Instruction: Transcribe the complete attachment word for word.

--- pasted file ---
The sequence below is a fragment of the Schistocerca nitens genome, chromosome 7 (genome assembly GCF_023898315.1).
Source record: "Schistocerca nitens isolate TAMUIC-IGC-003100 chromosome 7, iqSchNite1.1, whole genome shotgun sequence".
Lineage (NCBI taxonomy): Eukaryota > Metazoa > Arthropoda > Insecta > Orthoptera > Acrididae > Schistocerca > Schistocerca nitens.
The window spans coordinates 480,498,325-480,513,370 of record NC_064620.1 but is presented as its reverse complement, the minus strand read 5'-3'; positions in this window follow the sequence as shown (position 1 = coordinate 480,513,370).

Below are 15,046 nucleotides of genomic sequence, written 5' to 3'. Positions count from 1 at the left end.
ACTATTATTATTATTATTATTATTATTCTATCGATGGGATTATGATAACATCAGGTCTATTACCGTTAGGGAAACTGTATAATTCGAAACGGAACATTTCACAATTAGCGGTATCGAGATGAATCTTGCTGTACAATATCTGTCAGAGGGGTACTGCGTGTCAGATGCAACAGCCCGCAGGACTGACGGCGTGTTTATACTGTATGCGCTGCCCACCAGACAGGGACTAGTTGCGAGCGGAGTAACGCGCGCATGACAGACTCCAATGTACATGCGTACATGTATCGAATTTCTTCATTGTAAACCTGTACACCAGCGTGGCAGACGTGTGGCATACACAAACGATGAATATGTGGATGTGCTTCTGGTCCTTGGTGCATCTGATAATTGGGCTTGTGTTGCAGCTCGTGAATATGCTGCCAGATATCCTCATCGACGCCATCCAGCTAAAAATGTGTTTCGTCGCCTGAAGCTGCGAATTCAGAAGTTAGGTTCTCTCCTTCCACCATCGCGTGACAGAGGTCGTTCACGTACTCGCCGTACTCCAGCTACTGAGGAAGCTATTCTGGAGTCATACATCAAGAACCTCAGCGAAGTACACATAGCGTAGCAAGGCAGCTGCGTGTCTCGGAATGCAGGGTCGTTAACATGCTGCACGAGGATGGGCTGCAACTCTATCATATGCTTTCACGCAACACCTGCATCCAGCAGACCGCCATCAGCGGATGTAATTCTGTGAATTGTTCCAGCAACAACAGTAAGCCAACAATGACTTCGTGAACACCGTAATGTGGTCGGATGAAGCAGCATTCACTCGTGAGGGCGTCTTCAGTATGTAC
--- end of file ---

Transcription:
The sequence below is a fragment of the Schistocerca nitens genome, chromosome 7 (genome assembly GCF_023898315.1).
Source record: "Schistocerca nitens isolate TAMUIC-IGC-003100 chromosome 7, iqSchNite1.1, whole genome shotgun sequence".
Lineage (NCBI taxonomy): Eukaryota > Metazoa > Arthropoda > Insecta > Orthoptera > Acrididae > Schistocerca > Schistocerca nitens.
The window spans coordinates 480,498,325-480,513,370 of record NC_064620.1 but is presented as its reverse complement, the minus strand read 5'-3'; positions in this window follow the sequence as shown (position 1 = coordinate 480,513,370).

Below are 15,046 nucleotides of genomic sequence, written 5' to 3'. Positions count from 1 at the left end.
ACTATTATTATTATTATTATTATTATTCTATCGATGGGATTATGATAACATCAGGTCTATTACCGTTAGGGAAACTGTATAATTCGAAACGGAACATTTCACAATTAGCGGTATCGAGATGAATCTTGCTGTACAATATCTGTCAGAGGGGTACTGCGTGTCAGATGCAACAGCCCGCAGGACTGACGGCGTGTTTATACTGTATGCGCTGCCCACCAGACAGGGACTAGTTGCGAGCGGAGTAACGCGCGCATGACAGACTCCAATGTACATGCGTACATGTATCGAATTTCTTCATTGTAAACCTGTACACCAGCGTGGCAGACGTGTGGCATACACAAACGATGAATATGTGGATGTGCTTCTGGTCCTTGGTGCATCTGATAATTGGGCTTGTGTTGCAGCTCGTGAATATGCTGCCAGATATCCTCATCGACGCCATCCAGCTAAAAATGTGTTTCGTCGCCTGAAGCTGCGAATTCAGAAGTTAGGTTCTCTCCTTCCACCATCGCGTGACAGAGGTCGTTCACGTACTCGCCGTACTCCAGCTACTGAGGAAGCTATTCTGGAGTCATACATCAAGAACCTCAGCGAAGTACACATAGCGTAGCAAGGCAGCTGCGTGTCTCGGAATGCAGGGTCGTTAACATGCTGCACGAGGATGGGCTGCAACTCTATCATATGCTTTCACGCAACACCTGCATCCAGCAGACCGCCATCAGCGGATGTAATTCTGTGAATTGTTCCAGCAACAACAGTAAGCCAACAATGACTTCGTGAACACCGTAATGTGGTCGGATGAAGCAGCATTCACTCGTGAGGGCGTCTTCAGTATGTAC